IF Competition Reviews

The annual IF competition is now on! I’m reviewing the games here as I go along, and a number of other people are also doing blog write-ups. Here are the ones I know of:

Peter Nepstad
Victor Gijsbers
Aric Maddux
Gemma Bristow
J. Robinson Wheeler
Michael Martin
“Another Mr Lizard”
Joshua H
Wesley Osam
Nick Bronson
Mike Rubin
Sarah Morayati (Lucea)
Stephen Bond
Russian reviews (if your grasp of Russian is like mine, namely nonexistent, you may want this comical Google translation instead)
Merk (Mike Snyder)
http://minimumsafedistance.org/ (warning: reviews don’t seem to be cut-tagged)
Carl Muckenhoupt
Cesia (no cut-tags here either; the author claims there are no spoilers, but if you’d rather avoid seeing any information about specific games before you play, you may still want to be cautious)
Octopus Overlords forum (brief, largely unspoilery reviews; no cut-tags)
Wintericecrystal’s Youtube reviews
N. B. Horvath (detailed comments are cut-tagged; overview of comp scores are not)
Dan Shiovitz
Jacqueline Lott
Jake Wildstrom (no cut tags)
George Dorn
Christos Dimitrakakis (no cut tags)
Ben Deane (no cut tags)
“Scatmania” (I confess to a little nervousness about the title of this blog, but it does contain reviews for “Violet” and “Grief” so far, and may eventually develop others. No cut tags.)
Auntie Pixelante (no cut-tags, review of Violet only so far)
Sam Kabo Ashwell
David Fletcher
George Oliver
Rob Menke
Jimmy Maher
Various authors
Something awful forum (comments on Nightfall and Violet mixed in with thread)
Magnus Martyr
Dylan Meconis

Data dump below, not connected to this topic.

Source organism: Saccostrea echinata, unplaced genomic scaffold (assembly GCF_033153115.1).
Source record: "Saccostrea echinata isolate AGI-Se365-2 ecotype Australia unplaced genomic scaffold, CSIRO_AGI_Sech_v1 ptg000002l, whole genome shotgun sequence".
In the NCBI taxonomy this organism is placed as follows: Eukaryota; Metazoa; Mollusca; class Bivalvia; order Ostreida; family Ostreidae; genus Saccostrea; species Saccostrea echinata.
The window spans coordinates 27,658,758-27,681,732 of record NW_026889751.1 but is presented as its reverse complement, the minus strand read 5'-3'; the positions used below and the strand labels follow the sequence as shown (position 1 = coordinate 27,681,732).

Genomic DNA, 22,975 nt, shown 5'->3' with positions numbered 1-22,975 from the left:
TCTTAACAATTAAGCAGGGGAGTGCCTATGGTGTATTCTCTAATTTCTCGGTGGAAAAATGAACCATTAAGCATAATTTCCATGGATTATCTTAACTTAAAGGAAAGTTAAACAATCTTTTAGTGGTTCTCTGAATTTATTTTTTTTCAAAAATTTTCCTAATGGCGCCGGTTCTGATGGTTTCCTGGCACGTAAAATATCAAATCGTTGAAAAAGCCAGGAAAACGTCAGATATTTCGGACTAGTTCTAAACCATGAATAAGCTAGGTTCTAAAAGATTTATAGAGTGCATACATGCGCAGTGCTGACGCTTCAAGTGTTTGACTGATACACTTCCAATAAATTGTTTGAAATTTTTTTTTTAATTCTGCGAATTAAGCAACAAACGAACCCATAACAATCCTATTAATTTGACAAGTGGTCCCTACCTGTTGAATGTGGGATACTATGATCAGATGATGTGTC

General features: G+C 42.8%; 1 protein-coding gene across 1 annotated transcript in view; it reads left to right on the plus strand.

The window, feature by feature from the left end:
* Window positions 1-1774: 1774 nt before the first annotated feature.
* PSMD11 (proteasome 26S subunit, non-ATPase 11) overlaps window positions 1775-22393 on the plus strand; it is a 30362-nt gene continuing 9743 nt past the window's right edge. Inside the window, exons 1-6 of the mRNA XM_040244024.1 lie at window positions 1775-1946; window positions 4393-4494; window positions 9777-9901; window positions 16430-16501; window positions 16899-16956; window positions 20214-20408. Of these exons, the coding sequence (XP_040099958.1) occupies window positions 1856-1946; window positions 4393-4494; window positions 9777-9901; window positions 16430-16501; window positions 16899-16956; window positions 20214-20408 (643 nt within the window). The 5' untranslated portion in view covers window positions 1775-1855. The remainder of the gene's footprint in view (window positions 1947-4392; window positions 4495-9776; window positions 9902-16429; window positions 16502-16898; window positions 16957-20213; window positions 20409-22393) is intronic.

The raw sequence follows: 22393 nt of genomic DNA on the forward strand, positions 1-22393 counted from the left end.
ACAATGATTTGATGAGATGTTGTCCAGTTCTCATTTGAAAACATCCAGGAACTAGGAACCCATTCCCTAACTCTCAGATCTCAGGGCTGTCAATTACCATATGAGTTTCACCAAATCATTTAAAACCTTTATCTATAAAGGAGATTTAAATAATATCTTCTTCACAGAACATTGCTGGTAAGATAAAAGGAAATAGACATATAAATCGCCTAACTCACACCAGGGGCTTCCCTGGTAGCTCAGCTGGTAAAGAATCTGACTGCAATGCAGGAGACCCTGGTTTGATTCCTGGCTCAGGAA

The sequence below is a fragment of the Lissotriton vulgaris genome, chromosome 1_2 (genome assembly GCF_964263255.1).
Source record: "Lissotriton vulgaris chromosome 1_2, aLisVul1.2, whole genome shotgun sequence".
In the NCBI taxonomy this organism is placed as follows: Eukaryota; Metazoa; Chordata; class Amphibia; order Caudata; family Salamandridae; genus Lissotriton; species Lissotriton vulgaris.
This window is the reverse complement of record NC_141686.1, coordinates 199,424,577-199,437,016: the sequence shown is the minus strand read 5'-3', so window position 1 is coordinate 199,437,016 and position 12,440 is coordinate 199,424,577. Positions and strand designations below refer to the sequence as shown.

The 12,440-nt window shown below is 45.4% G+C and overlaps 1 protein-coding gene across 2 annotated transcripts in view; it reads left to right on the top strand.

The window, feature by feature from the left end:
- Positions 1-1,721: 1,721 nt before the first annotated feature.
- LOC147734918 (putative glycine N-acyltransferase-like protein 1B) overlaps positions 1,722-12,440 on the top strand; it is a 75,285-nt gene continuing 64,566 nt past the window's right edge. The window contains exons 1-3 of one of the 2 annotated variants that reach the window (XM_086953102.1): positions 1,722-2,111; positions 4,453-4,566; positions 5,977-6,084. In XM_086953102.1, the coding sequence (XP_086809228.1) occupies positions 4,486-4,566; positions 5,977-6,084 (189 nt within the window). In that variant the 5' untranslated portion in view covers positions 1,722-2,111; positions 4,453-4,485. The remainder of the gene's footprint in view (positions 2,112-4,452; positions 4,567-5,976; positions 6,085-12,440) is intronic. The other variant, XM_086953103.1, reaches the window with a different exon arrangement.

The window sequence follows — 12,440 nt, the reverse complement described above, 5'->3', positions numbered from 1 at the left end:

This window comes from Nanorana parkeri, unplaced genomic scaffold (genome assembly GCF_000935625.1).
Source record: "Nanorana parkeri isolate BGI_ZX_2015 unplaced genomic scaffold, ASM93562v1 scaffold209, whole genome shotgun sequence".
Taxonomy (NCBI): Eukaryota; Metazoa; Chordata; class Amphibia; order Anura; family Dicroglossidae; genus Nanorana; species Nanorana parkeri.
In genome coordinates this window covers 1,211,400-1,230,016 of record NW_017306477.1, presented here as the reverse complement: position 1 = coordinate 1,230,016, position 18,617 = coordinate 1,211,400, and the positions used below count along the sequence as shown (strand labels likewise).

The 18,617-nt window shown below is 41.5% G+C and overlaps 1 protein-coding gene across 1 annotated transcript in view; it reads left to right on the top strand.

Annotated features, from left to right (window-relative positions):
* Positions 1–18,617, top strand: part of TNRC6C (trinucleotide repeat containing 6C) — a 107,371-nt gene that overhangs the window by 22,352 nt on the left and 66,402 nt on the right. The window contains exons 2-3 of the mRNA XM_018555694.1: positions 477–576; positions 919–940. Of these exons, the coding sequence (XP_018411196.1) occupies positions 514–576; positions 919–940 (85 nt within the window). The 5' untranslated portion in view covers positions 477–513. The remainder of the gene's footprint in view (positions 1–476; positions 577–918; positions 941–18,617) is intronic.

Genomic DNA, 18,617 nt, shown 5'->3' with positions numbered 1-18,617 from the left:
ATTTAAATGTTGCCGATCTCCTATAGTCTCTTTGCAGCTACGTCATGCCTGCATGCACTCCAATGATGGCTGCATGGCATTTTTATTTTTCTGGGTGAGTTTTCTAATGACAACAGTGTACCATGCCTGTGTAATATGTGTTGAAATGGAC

“Gaming Dungeon”

Ebb and Flow of the Tide

The Ebb and Flow of the Tide is another entry in what now turns out to be a series of fantasy adaptations by Peter Nepstad. Like Journey of the King, Tide is based on a story by Lord Dunsany, which means that it relies on rich, lyrical, intentionally archaic language.

I found Tide considerably more accessible, though: there are no long cut scenes or overwhelming passages of conversation, just a strange, dreamy environment which one must explore to make progress. It can take a little while to find the right trigger to move events onward, but there aren’t any puzzles otherwise. (If you find yourself stuck, try all your senses on everything around.)

Journey of the King

Recently I tried Peter Nepstad’s new game, Journey of the King, which was nearly entered in the IF Competition. Like a couple of other games that did get finished in time for the competition, it’s an IF version of a short static story, in this case by Lord Dunsany.

In general, I haven’t been completely convinced that these translations of static fiction are successful: there are a lot of design challenges involved in transferring what was a straight story into something interactive, and I’m not satisfied than anyone has solved them yet. Journey of the King does not, I think, transcend this set of problems either. In fact, it starts out with a very uninteractive sequence of conversation in which the player has to question a series of visitors and read a great deal of straight text.

I gather that there are some puzzles that arise after this initial phase of the story, but I found the first conversation dumps a bit hard to get through, so quit. It doesn’t entirely help that the conversation here is very flowery and abstract.

I may come back to this piece later; we’ll see.